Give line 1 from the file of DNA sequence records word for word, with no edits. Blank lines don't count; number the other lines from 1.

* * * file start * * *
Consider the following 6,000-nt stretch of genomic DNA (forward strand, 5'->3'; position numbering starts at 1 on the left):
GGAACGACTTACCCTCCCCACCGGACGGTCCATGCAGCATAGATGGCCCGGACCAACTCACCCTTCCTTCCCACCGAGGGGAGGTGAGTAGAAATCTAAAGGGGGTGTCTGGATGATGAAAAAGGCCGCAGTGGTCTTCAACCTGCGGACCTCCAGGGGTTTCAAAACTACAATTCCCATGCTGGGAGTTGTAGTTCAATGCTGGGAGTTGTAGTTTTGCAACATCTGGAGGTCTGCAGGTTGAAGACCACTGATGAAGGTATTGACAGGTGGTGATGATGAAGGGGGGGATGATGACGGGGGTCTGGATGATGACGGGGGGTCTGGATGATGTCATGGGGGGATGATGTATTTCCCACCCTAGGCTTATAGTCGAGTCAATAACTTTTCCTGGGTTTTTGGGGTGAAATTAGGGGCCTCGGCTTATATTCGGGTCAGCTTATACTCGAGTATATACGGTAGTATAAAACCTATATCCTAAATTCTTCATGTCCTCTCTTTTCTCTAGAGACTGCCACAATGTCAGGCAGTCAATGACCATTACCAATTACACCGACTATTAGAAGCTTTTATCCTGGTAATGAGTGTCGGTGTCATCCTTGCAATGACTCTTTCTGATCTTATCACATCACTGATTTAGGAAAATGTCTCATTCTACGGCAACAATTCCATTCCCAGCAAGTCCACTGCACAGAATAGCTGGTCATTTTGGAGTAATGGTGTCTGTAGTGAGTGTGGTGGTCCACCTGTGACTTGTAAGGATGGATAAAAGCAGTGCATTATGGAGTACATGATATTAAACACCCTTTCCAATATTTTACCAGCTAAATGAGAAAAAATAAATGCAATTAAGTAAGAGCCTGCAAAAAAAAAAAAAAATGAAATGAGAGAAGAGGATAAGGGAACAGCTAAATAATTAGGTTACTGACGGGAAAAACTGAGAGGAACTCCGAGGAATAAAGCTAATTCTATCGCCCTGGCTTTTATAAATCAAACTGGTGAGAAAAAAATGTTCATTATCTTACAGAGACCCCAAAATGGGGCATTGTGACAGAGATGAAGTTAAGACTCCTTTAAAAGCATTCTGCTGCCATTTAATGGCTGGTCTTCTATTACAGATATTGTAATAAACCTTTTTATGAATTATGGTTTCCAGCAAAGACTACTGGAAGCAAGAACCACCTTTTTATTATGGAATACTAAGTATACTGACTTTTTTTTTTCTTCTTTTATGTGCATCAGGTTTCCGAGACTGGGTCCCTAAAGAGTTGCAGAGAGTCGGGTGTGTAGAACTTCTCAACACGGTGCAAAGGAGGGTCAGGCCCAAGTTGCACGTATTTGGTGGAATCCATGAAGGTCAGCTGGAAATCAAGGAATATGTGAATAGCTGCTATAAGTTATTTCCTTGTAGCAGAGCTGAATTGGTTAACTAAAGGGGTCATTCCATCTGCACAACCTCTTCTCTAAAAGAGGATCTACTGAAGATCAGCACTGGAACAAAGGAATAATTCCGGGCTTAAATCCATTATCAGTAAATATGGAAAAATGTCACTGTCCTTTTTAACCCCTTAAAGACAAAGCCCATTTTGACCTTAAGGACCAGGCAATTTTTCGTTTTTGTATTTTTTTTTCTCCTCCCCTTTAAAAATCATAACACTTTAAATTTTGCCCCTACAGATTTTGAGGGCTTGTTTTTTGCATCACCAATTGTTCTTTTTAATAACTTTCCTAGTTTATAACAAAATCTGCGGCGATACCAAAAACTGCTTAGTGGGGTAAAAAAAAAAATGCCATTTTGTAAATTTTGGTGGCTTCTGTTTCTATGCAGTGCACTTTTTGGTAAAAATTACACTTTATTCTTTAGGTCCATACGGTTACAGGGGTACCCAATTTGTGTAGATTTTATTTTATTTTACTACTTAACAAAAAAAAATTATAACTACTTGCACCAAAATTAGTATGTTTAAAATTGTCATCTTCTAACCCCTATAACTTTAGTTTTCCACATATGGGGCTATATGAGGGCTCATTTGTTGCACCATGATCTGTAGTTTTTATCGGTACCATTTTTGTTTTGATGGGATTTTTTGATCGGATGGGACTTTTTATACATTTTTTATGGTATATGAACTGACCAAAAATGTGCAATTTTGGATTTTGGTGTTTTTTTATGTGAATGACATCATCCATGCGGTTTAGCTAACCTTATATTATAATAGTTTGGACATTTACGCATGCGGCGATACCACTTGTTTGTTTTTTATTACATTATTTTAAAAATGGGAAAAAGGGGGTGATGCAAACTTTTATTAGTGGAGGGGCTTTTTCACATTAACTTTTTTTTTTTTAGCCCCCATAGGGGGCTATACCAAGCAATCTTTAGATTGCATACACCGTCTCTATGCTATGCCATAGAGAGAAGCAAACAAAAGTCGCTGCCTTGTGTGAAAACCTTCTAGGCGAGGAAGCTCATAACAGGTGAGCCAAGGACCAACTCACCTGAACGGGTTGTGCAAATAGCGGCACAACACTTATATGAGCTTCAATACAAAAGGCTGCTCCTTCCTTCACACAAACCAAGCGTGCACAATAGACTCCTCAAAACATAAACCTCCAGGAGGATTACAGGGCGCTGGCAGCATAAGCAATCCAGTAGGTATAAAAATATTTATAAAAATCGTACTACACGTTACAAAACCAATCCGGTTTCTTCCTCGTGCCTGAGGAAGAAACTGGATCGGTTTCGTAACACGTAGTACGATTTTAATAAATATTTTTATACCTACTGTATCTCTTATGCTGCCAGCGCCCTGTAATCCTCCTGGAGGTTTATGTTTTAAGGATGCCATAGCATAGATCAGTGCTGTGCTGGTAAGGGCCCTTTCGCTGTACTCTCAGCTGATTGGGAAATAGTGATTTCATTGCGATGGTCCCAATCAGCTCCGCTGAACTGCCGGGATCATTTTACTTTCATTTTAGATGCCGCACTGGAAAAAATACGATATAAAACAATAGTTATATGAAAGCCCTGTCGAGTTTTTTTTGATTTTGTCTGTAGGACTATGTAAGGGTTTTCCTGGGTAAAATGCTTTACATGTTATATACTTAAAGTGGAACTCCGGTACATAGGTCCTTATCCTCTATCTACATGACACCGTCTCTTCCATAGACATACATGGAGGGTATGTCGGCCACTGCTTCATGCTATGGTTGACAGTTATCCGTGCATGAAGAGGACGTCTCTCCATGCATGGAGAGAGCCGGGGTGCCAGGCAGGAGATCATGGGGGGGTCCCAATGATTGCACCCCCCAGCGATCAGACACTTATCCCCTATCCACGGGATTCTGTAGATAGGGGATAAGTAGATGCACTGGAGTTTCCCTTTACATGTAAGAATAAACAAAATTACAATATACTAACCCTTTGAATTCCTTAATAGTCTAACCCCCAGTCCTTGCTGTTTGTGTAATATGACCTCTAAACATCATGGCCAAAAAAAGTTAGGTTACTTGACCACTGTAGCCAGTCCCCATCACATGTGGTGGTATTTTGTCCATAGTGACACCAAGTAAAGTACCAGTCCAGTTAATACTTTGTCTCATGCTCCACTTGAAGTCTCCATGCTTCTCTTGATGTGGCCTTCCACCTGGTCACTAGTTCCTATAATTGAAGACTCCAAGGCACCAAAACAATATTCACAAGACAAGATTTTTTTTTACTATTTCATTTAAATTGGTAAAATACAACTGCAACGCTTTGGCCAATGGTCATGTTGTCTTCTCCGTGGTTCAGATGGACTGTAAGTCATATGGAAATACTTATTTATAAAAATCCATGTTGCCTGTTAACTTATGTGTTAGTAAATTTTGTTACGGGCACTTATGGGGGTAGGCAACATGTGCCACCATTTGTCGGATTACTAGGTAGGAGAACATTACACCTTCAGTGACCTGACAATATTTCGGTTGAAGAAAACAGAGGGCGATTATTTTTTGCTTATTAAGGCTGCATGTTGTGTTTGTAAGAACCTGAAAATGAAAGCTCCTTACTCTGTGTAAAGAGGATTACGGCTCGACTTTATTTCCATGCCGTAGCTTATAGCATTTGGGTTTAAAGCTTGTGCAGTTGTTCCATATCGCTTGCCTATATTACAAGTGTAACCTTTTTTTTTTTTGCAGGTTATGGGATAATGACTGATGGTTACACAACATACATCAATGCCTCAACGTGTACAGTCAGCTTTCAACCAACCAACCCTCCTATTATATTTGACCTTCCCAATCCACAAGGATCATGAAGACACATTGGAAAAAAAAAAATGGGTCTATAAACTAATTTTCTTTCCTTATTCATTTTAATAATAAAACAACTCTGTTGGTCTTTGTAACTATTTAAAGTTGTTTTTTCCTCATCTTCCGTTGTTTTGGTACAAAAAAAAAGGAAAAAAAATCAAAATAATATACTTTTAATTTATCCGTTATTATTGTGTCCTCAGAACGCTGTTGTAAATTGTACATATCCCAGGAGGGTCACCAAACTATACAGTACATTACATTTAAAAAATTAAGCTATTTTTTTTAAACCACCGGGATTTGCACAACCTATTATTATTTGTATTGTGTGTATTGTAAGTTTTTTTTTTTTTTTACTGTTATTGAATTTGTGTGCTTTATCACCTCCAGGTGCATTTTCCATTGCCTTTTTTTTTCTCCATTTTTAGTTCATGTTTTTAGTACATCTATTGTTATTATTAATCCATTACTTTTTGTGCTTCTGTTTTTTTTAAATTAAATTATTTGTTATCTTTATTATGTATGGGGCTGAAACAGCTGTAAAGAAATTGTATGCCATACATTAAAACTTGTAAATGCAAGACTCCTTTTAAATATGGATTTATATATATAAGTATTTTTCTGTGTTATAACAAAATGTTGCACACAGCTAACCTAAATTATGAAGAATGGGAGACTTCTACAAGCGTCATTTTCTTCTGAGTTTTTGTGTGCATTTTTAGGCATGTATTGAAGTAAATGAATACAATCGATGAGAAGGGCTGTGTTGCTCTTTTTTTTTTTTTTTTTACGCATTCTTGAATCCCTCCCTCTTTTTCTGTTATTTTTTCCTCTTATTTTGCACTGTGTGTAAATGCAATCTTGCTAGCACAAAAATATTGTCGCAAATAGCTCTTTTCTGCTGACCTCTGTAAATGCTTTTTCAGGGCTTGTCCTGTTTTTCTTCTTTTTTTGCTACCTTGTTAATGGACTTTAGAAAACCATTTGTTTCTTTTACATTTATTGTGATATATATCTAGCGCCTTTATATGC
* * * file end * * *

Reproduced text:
Consider the following 6,000-nt stretch of genomic DNA (forward strand, 5'->3'; position numbering starts at 1 on the left):